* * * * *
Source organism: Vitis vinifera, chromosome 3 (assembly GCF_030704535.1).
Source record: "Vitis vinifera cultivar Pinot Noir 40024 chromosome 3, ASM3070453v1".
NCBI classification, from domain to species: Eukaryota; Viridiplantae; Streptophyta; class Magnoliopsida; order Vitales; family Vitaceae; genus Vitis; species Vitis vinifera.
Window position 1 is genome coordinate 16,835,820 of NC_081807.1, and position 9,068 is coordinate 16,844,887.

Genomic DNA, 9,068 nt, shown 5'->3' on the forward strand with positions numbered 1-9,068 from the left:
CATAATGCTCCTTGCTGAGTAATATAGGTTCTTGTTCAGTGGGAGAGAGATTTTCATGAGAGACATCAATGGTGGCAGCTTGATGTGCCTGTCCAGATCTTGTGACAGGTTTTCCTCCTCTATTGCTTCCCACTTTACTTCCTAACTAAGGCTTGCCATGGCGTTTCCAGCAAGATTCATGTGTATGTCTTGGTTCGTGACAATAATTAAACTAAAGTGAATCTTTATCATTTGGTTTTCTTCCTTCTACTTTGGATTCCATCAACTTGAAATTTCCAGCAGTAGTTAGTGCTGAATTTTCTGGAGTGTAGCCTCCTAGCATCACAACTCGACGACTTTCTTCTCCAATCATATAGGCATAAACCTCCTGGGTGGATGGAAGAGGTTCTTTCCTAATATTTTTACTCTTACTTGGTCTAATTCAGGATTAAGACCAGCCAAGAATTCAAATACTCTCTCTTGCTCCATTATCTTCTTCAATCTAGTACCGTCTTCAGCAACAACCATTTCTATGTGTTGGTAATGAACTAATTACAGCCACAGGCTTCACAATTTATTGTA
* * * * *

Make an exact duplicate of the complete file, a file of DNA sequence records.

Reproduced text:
Source organism: Vitis vinifera, chromosome 3 (assembly GCF_030704535.1).
Source record: "Vitis vinifera cultivar Pinot Noir 40024 chromosome 3, ASM3070453v1".
NCBI classification, from domain to species: Eukaryota; Viridiplantae; Streptophyta; class Magnoliopsida; order Vitales; family Vitaceae; genus Vitis; species Vitis vinifera.
Window position 1 is genome coordinate 16,835,820 of NC_081807.1, and position 9,068 is coordinate 16,844,887.

Genomic DNA, 9,068 nt, shown 5'->3' on the forward strand with positions numbered 1-9,068 from the left:
CATAATGCTCCTTGCTGAGTAATATAGGTTCTTGTTCAGTGGGAGAGAGATTTTCATGAGAGACATCAATGGTGGCAGCTTGATGTGCCTGTCCAGATCTTGTGACAGGTTTTCCTCCTCTATTGCTTCCCACTTTACTTCCTAACTAAGGCTTGCCATGGCGTTTCCAGCAAGATTCATGTGTATGTCTTGGTTCGTGACAATAATTAAACTAAAGTGAATCTTTATCATTTGGTTTTCTTCCTTCTACTTTGGATTCCATCAACTTGAAATTTCCAGCAGTAGTTAGTGCTGAATTTTCTGGAGTGTAGCCTCCTAGCATCACAACTCGACGACTTTCTTCTCCAATCATATAGGCATAAACCTCCTGGGTGGATGGAAGAGGTTCTTTCCTAATATTTTTACTCTTACTTGGTCTAATTCAGGATTAAGACCAGCCAAGAATTCAAATACTCTCTCTTGCTCCATTATCTTCTTCAATCTAGTACCGTCTTCAGCAACAACCATTTCTATGTGTTGGTAATGAACTAATTACAGCCACAGGCTTCACAATTTATTGTA